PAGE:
And with that act becomes another opportunity, for as they are speaking, Jesus appears again, this time with the words “Peace be with you.”
I am willing to believe those words were like honey to their ears and that they felt peace indeed.
This story is a stunning achievement of Luke because it makes the claim that Jesus Christ is indeed alive and that he will appear to us in ways that are familiar and new, traditional and the unexpected.
For example, that wherever two or more are gathered in memory of Christ, he is there.
Whenever two or more retell the Gospel story, Christ is there.
And that whenever two or more gather for a meal, Christ is there.
And it makes sense that Luke is telling this story since he features not one but two accounts of a miracle feeding, and it is Luke who tells the story of the prodigal son who returns home and is given a feast.
So, it should be of no surprise that for Luke, the chance to share a meal becomes a way in which we can experience the Resurrected Christ.
But it seems as if Luke is also telling us that having that experience is not enough. It is what we will do with that experience.
Will we use it as an opportunity to tell others about Christ?
Will we use it as a means to be unstuck from the sadness that freezes us in place?
Will we use it as a way to continue our journey, to gather with others and to be part of a community bigger then ourselves?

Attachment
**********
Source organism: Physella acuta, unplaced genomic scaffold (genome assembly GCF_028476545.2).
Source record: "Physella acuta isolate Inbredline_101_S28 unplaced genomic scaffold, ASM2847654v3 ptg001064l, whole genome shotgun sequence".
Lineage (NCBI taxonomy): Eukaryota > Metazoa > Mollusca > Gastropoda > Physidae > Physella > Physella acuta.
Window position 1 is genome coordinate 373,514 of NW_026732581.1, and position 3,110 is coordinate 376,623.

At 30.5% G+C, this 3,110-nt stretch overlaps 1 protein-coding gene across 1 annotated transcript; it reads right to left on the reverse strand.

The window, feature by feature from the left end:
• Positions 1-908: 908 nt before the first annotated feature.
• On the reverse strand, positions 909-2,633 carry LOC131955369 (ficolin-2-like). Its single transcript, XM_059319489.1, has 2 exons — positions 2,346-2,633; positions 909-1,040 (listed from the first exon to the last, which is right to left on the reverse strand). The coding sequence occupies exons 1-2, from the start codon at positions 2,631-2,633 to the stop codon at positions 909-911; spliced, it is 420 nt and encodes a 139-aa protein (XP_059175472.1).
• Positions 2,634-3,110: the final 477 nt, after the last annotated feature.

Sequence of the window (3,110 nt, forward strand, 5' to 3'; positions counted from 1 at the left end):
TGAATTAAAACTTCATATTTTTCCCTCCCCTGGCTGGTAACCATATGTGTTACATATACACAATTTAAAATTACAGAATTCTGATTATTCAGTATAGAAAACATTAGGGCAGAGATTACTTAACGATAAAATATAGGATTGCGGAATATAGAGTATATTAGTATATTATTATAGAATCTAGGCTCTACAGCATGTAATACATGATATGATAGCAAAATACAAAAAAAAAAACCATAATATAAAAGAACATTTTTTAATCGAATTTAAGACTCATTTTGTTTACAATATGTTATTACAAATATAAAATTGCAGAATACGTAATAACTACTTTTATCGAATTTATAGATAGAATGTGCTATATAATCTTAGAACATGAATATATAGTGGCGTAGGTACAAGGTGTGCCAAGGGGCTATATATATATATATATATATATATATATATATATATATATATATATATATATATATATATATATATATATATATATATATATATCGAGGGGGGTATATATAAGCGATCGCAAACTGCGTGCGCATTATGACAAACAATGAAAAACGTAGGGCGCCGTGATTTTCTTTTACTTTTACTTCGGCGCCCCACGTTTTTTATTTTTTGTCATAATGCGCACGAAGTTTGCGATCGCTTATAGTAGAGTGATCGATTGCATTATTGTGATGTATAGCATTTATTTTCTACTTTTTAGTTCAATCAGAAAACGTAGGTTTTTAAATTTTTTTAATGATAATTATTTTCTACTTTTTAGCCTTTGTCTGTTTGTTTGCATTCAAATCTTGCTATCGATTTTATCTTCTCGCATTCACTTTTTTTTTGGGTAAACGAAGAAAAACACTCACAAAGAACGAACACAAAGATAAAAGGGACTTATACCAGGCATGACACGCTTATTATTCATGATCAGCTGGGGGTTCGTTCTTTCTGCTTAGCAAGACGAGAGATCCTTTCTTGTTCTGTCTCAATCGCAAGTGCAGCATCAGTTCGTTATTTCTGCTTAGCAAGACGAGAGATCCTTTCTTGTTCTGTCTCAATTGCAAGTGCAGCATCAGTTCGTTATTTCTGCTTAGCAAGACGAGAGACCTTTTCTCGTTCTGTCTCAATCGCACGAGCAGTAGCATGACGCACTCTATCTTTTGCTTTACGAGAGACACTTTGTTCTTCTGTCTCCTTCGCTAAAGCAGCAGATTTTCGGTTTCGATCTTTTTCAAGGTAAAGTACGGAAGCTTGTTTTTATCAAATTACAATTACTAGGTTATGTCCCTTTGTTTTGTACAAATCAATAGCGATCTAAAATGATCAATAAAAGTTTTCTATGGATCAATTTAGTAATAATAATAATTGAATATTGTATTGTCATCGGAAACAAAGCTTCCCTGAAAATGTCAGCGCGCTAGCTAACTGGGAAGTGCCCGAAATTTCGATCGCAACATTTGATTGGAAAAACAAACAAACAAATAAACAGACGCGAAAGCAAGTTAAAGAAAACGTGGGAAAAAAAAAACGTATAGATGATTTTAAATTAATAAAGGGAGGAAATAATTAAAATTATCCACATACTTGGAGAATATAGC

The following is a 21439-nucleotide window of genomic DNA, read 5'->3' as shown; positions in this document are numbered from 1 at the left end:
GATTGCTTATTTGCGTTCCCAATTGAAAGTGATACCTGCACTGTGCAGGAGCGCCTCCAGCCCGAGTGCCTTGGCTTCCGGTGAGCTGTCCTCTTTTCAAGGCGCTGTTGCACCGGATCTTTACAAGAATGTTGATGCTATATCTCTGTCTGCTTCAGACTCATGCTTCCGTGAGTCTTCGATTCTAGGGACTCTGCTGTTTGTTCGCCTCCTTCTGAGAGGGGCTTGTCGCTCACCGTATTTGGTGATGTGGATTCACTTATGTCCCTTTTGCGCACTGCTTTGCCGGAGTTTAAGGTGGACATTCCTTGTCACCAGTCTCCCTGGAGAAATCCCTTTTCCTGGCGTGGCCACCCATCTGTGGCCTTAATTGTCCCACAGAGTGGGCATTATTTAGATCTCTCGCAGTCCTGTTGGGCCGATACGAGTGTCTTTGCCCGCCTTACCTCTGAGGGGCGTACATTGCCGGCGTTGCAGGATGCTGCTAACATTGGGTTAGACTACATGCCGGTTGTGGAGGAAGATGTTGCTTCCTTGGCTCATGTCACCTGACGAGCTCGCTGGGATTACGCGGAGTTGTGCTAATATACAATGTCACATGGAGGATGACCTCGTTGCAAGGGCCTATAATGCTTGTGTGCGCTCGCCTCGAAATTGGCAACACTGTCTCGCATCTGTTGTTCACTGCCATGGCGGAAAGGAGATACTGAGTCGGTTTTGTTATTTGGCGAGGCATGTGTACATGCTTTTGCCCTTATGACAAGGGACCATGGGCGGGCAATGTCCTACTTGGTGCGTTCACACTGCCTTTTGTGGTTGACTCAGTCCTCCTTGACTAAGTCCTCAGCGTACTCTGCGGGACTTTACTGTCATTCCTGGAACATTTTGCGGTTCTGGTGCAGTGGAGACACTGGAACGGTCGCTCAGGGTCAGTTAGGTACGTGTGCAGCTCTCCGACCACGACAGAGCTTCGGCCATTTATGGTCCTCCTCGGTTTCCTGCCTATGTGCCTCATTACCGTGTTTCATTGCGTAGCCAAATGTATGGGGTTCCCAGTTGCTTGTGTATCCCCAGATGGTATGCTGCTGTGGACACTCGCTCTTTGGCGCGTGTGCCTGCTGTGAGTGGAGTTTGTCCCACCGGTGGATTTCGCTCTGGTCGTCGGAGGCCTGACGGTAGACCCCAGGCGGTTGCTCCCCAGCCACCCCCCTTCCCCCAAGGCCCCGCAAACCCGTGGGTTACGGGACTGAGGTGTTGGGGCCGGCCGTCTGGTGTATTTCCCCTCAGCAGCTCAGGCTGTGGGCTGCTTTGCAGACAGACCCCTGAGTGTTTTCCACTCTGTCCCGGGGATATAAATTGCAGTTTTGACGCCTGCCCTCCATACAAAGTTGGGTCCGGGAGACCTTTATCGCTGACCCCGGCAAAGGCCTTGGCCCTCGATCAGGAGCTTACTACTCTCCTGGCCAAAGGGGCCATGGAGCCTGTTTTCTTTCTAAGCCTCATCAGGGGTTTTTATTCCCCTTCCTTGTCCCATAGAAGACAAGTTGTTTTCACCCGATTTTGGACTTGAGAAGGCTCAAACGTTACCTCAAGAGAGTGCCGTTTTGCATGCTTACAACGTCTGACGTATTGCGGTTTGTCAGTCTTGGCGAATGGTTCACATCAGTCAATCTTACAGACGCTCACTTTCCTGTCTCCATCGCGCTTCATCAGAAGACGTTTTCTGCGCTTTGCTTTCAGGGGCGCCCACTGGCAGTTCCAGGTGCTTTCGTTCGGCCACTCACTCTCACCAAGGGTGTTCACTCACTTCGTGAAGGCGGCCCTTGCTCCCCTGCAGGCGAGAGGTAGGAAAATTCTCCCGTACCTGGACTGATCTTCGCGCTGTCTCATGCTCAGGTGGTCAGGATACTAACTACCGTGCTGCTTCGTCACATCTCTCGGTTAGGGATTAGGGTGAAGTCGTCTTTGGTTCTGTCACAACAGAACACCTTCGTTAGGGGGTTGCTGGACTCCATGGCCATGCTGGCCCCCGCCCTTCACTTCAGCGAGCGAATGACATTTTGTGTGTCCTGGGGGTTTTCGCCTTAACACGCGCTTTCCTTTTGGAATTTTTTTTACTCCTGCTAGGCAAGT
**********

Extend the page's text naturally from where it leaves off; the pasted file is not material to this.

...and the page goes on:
Will we use it as a means of mission and of reaching out, realizing that if we can experience Christ at the table, we can also meet Christ in the hungry and the sick, in the thirsty and the incarcerated, in the naked and the stranger?
However we answer that, Luke seems to tell us that when we meet Christ, there is the opportunity to move from sadness into joy.
There is also the opportunity to share hospitality and to do mission.
In conclusion, today’s reading reminds us of how the Resurrected Christ can appear to us so many ways.
The challenge is to not turn our back but to recognize when Christ is in our midst, and to do something about it.
My prayer for all of us this week is that we may each experience the risen Christ in our midst, and that it will prompt us to act in a way of hope and in peace.
And when we do, we too may also move from sadness to joy, from a sense of stillness to a burning of our hearts.
Blessings be to the Spirit that moves us along the way, to God who reveal the truth and to Jesus Christ who is present with us in more ways then we can imagine.
Amen and amen.